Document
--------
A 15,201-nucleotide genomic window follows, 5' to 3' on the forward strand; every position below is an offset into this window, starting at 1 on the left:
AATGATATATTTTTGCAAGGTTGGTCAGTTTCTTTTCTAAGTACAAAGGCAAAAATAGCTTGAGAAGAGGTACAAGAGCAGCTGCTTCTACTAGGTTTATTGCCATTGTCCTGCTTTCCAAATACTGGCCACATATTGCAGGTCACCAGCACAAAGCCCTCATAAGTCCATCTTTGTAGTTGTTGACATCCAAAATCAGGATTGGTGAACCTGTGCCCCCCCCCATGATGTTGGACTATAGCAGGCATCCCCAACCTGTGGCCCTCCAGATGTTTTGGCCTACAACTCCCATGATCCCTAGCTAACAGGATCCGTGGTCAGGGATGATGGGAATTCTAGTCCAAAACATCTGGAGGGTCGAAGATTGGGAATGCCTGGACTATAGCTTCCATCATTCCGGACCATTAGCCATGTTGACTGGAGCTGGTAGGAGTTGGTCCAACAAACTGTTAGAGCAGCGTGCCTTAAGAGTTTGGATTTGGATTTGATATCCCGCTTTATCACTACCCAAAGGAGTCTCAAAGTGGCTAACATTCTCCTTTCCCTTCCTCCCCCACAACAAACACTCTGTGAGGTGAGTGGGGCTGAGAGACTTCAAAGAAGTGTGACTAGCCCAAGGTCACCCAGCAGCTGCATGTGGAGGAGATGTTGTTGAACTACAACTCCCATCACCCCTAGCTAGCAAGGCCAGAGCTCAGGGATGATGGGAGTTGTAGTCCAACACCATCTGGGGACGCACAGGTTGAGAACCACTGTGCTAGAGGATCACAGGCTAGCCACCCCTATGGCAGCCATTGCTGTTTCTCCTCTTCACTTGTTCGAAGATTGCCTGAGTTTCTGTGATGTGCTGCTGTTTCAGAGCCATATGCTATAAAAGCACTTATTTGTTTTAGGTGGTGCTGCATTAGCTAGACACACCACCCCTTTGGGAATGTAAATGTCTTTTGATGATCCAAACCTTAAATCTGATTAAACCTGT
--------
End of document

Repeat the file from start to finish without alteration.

A 15,201-nucleotide genomic window follows, 5' to 3' on the forward strand; every position below is an offset into this window, starting at 1 on the left:
AATGATATATTTTTGCAAGGTTGGTCAGTTTCTTTTCTAAGTACAAAGGCAAAAATAGCTTGAGAAGAGGTACAAGAGCAGCTGCTTCTACTAGGTTTATTGCCATTGTCCTGCTTTCCAAATACTGGCCACATATTGCAGGTCACCAGCACAAAGCCCTCATAAGTCCATCTTTGTAGTTGTTGACATCCAAAATCAGGATTGGTGAACCTGTGCCCCCCCCCATGATGTTGGACTATAGCAGGCATCCCCAACCTGTGGCCCTCCAGATGTTTTGGCCTACAACTCCCATGATCCCTAGCTAACAGGATCCGTGGTCAGGGATGATGGGAATTCTAGTCCAAAACATCTGGAGGGTCGAAGATTGGGAATGCCTGGACTATAGCTTCCATCATTCCGGACCATTAGCCATGTTGACTGGAGCTGGTAGGAGTTGGTCCAACAAACTGTTAGAGCAGCGTGCCTTAAGAGTTTGGATTTGGATTTGATATCCCGCTTTATCACTACCCAAAGGAGTCTCAAAGTGGCTAACATTCTCCTTTCCCTTCCTCCCCCACAACAAACACTCTGTGAGGTGAGTGGGGCTGAGAGACTTCAAAGAAGTGTGACTAGCCCAAGGTCACCCAGCAGCTGCATGTGGAGGAGATGTTGTTGAACTACAACTCCCATCACCCCTAGCTAGCAAGGCCAGAGCTCAGGGATGATGGGAGTTGTAGTCCAACACCATCTGGGGACGCACAGGTTGAGAACCACTGTGCTAGAGGATCACAGGCTAGCCACCCCTATGGCAGCCATTGCTGTTTCTCCTCTTCACTTGTTCGAAGATTGCCTGAGTTTCTGTGATGTGCTGCTGTTTCAGAGCCATATGCTATAAAAGCACTTATTTGTTTTAGGTGGTGCTGCATTAGCTAGACACACCACCCCTTTGGGAATGTAAATGTCTTTTGATGATCCAAACCTTAAATCTGATTAAACCTGT